They Don’t Pay? We Won’t Pay!
You may not have heard of this play, but you’ll remember it for a long time. This hilarious, witty, fast paced latest offering from Northern Broadsides will have you laughing out loud and thoroughly engrossed.
Originally written by Dario Fo (the world renowned Italian playwright, entertainer and activist), “They Don’t Pay? We Won’t Pay!” has been expertly and authentically adapted by award winning playwright Deborah McAndrew.
The play is bursting with puns, quips, thoughtful meaning and stinging political criticism. It’s relevant to our turbulent times and presented exactly how Fo would have – but McAndrew brings a sweet optimism and delivers this through humour.
Speaking of humour, firm favourite Michael Hugo leads the way – returning to an audience that are always delighted to see him. Hugo is the icing on the cake in what is an impressive production from Broadsides – all the perfect ingredients creating a perfectly crafted and thoroughly entertaining show from start to finish.
The show starts with a sing along, a solidarity between actor and audience that paves the way for the next couple of hours. It becomes clear that times are hard (the play references austerity, brexit, foodbanks and holiday hunger) and main character Anthea has joined her fellow men in an act of defiance – looting the local supermarket!
Anthea is played by the outstanding Lisa Howard (Emmerdale) who’s character is a real northern lass struggling to cope with unemployed life on the poverty line. All of her bills are overdue, but Anthea isn’t short of imagination. Her steely and determined character is the driving force of the plot, seeing her scoop up a trolley load of groceries in solidarity with other local people who are struggling to make ends meet.
Anthea’s husband, Jack, is played by an experienced Steve Huison (Dinnerladies) who has a number of tragic yet uplifting monologues about the state of the country and politics at the moment. He is a fantastic actor, who clearly truly believes in what he is saying, and was incredibly moved at the end of the performance due to the audience response.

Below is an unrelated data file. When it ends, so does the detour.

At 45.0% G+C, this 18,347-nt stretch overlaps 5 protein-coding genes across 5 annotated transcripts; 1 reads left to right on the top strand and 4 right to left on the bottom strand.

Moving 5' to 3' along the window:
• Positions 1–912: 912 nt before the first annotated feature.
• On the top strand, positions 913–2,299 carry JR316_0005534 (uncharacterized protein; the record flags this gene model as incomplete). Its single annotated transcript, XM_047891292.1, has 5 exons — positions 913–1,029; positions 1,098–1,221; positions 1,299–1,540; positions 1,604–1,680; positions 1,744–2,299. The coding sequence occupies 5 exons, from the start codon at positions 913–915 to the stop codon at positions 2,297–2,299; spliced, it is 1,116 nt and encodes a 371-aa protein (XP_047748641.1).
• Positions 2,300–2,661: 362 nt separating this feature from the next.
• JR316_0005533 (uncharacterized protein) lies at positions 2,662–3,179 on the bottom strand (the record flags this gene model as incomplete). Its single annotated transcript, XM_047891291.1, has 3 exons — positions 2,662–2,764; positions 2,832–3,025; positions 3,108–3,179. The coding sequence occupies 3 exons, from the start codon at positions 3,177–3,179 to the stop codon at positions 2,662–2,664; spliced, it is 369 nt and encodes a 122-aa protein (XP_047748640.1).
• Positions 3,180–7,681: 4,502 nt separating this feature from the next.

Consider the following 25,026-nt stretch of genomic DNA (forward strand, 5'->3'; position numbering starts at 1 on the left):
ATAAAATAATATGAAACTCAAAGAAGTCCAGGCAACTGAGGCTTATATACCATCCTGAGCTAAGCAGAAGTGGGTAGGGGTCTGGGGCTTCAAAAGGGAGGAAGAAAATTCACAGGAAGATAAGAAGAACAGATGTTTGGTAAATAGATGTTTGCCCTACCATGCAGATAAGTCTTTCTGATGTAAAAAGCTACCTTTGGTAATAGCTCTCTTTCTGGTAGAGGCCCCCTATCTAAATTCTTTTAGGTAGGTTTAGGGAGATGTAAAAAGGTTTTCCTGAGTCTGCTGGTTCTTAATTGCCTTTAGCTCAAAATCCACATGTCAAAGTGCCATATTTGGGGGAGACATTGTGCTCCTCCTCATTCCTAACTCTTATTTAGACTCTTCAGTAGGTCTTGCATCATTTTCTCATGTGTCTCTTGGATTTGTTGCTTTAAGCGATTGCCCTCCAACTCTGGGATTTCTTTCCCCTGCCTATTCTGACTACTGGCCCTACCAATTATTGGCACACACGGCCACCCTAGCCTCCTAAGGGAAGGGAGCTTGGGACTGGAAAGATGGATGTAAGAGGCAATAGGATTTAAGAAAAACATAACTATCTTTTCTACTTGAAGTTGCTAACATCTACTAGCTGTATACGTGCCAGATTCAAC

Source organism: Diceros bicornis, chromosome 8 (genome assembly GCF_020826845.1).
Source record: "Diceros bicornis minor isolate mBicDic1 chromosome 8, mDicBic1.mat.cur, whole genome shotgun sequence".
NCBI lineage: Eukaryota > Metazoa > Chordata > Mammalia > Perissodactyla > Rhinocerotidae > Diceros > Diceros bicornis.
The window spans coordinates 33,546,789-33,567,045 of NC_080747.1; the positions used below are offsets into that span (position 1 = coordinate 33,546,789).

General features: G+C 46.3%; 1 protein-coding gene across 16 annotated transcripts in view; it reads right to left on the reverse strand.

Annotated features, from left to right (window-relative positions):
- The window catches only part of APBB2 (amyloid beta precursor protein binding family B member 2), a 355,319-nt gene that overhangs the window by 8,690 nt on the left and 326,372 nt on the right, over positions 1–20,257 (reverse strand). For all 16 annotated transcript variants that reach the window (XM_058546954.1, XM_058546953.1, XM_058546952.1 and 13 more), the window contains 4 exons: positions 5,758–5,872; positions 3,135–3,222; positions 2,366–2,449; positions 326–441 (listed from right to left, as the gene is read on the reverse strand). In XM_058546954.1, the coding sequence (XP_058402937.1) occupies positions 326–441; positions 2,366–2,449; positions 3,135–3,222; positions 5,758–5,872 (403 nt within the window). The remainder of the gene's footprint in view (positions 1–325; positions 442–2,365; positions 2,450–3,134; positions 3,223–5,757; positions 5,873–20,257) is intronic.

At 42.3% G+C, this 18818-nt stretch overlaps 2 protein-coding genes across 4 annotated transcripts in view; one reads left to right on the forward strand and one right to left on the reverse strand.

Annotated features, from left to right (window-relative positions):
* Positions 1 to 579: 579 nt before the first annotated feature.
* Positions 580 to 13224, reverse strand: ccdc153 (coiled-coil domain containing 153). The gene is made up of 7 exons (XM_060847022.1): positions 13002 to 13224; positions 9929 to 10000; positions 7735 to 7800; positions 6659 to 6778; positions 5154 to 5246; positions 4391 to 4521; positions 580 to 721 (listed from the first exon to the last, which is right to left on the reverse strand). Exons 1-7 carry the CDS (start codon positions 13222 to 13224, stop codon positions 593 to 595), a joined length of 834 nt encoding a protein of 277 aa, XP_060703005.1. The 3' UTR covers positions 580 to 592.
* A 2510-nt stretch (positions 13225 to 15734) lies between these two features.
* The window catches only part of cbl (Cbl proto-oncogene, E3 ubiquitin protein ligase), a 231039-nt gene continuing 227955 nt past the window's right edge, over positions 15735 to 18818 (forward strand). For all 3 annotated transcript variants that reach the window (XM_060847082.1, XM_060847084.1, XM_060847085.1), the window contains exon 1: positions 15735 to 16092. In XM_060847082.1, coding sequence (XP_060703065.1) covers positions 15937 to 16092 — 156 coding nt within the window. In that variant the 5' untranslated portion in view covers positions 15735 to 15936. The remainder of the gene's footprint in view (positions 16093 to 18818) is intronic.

As the plot thickens, Anthea must hide her stolen goods and this is where the farcical nature of the plot becomes impossible not to laugh out loud at – and without giving too much away, her imagination leads our characters down a ludicrous series of events which is made all the more hilarious by the many faces of Michael Hugo. Playing no less than four parts (with some leaving you wondering how on earth he managed to go between characters so quickly) – Hugo brings the farce to life with his impeccable ability and timing. The acknowledgment of him playing multiple roles during the show provides some unbelievably funny moments – made all the more endearing by a cast who clearly enjoy his work as much as the audience do.
Completing the cast are two stellar professionals –
Suzanne Ahmet – another Broadside and New Vic regular – plays Maggie who is young, sincere and easily corrupted by her friend and neighbor Anthea. Lewis, played by Matt Connor (The Woman in Black, Emmerdale), is Maggie’s husband – a modest, happy young man who works in the same factory with Jack. Both excellent in their own right.
“One doesn’t try to tame [Fo’s] work” (Director, Conrad Nelson writes in his programme notes). Nelson has excelled in his work – delivering the message in his own style and making the most of the moments from within an excellent script. Literally staying true to Fo’s message until the very end; the play ends with a powerful moment of losing the battle but with a humble sprinkling of hope for the future.
Fo wrote the original play Can’t Pay? Won’t Pay! in 1974 and then renamed his play They Don’t Pay? We Won’t Pay! in 2008. The authenticity and respect that Broadsides have given the original piece is clear to see – prepare to be thoroughly entertained by a superb production.
Catch this production at the New Vic Theatre until Saturday 10th November (Book Online at: www.newvictheatre.org.uk) or be quick to catch it in Huddersfield, Scarborough or Halifax before the end of the tour.